NK Fires Suspected Ballistic Missile After SK Elects New Hardline President
NORTH KOREA - North Korea has reportedly fired an unidentified projectile toward the East Sea just days after North Korean leader Kim Jong-un vowed to bolster its nuclear arsenal "at the fastest possible pace" and threatened to use them against rivals.
South Korea's Joint Chiefs of Staff, as well as the Japanese Defense Ministry reported the launch of the unidentified projectile from North Korea. Sources say the projectile was fired from Pyongyang Sunan Airport at about 12:03pm local time.
The reported launch comes just days before South Korea's new, more conservative president-elect Yoon Suk Yeol officially takes office. Yoon said that he vows to solidify the country's alliance with the United States, build a powerful military and sternly cope with North Korean provocations.
Yoon had accused the previous president, Moon Jae-in of favoring relations with North Korea and China and neglecting relations with the United States.
The North Korean leader Kim Jon-un, on the other hand said that he appreciated the outgoing president's efforts to improve on relations between the two countries.
Kim reportedly exchanged letters with the liberal outgoing president of South Korea expressing hope for improved inter-Korean ties. Kim received a 'personal' letter from Moon in late April expressing that he wanted to two countries to make joint declarations to establish 'the foundation' to reunify, even after he leaves office on May 9th according to North Korea's KCNA news agency.
Moon had said that the 'era of confrontation' should be overcome with dialogue, and that inter-Korean engagement is now a job for the next administration, according to spokeswoman Park Kyung-mee who told a briefing.
Kim's reply said that he appreciated the 'pains and effort' that Moon gave for the 'great cause of the nation' and said that the letter exchange was an 'expression of their deep trust'.
"Sharing the same view that the inter-Korean relations would improve and develop as desired and anticipated by the nation if the North and the South make tireless efforts with hope" the reply stated.
Yang Moo-jin, a professor at the University of North Korean Studies in Seoul stated, "This is an indirect message to the South’s new government that the North is pursuing a peaceful settlement of the nuclear issue but it won’t cooperate if Seoul is taking confrontational attitudes".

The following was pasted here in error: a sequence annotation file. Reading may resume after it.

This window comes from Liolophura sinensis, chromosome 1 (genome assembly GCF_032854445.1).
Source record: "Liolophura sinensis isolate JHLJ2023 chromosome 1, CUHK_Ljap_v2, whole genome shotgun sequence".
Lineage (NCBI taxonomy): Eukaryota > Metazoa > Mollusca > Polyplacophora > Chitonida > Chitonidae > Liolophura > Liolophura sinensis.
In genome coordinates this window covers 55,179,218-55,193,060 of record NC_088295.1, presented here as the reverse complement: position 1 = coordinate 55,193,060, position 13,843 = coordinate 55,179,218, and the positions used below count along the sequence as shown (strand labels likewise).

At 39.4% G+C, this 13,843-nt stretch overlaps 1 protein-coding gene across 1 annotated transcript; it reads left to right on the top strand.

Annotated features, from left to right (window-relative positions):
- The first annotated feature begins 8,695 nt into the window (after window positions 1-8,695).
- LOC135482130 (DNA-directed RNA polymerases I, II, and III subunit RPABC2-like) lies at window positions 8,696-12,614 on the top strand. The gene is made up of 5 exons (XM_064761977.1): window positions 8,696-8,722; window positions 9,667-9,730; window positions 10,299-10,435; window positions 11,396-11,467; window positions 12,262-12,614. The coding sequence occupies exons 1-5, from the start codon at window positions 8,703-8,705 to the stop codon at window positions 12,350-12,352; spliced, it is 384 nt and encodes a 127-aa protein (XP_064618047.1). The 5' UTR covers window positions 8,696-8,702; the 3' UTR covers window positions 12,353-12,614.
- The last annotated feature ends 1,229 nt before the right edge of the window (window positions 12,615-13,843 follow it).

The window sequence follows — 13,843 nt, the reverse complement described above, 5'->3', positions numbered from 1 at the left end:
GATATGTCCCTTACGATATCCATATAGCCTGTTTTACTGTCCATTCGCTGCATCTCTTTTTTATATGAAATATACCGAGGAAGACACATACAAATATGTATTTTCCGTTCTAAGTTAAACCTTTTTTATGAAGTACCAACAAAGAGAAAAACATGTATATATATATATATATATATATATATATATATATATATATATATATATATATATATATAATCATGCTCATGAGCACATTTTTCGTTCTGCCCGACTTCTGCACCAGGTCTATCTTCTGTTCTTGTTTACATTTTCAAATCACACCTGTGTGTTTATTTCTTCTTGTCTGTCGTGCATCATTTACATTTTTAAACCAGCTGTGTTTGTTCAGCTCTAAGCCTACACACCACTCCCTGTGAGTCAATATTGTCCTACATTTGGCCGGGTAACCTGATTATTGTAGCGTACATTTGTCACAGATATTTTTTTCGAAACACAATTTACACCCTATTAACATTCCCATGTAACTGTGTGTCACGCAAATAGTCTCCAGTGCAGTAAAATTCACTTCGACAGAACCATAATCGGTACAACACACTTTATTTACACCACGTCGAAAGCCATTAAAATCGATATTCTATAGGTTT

"It is laying the groundwork for justifying its provocative acts including the seventh nuclear test, shifting the responsibility for it to the South’s new conservative government’s hardline stance" he stated.
Yoon, however, who begins his five-year term May 9th, says that he will make a stronger alliance with the United States and center foreign policy around the U.S, and voiced a need to recognize the importance of mending ties with Japan.
"I’ll rebuild the South Korea-U.S. alliance. I’ll (make) it a strategic comprehensive alliance while sharing key values like liberal democracy, a market economy and human rights" he stated. in a televised news conference.
"I’ll establish a strong military capacity to completely deter any provocation,” Yoon said. “I’ll firmly deal with illicit, unreasonable behavior by North Korea in a principled manner, though I’ll always leave open the door for South-North talks" he added.
In March, Yoon had described North Korea as South Korea's 'main enemy' and had vowed to harden the country's missile defenses and secure preemptive strike capability against any potential attacks.
*UPDATE* The South Korean Joint Chiefs of Staff has confirmed North Korea's launch of a ballistic missile that was launched from Sunan, Pyongyang at 12:03 pm on May 4th and landed into the East Sea.
The Joint Chiefs of Staff said that the missile had a flight range of 470 kilometers (292 miles) and an altitude of 780 kilometers (484 miles) with a speed of Mach 11.
South Korea's Yonhap news agency says that some South Korean and U.S. intelligence agencies are currently analyzing the specifications in detail.
Yonhap says that some experts believe North Korea might have reduced the range of the Hwasong-17 Intercontinental Ballistic Missile (ICBM) that had failed in a March test, in order to retest the missile.
Joint Chiefs of Staff said that the successive ballistic missile launches by North Korea pose "a grave threat to the peace and stability of the Korean Peninsula as well as the international community and is a clear violation of 'UN Security Council resolutions".
The Joint Chiefs of Staff stated, "Our military is maintaining a full readiness posture while tracking and monitoring related trends in preparation for additional launches".
It was also reported that the United States Cobra Ball (RC-135S) reconnaissance aircraft was caught on sortie over the Korean Peninsula while the North Korean missile was being launched.
The Japanese Prime Minister Fumio Kishida told reporters during his visit to Rome that "North Korea’s series of actions that threatens the peace, safety and stability of the international community are impermissible".
Kishida also said that he'll be discussing the launch when he meets with Italian Prime Minister Mario Draghi later on Wednesday. "Naturally, we will exchange views on the regional situation in the Indo-Pacific and East Asia, and I will thoroughly explain the reality of the region including the North Korean missile launch today, to gain understanding about the pressing situation in the East Asia" he stated.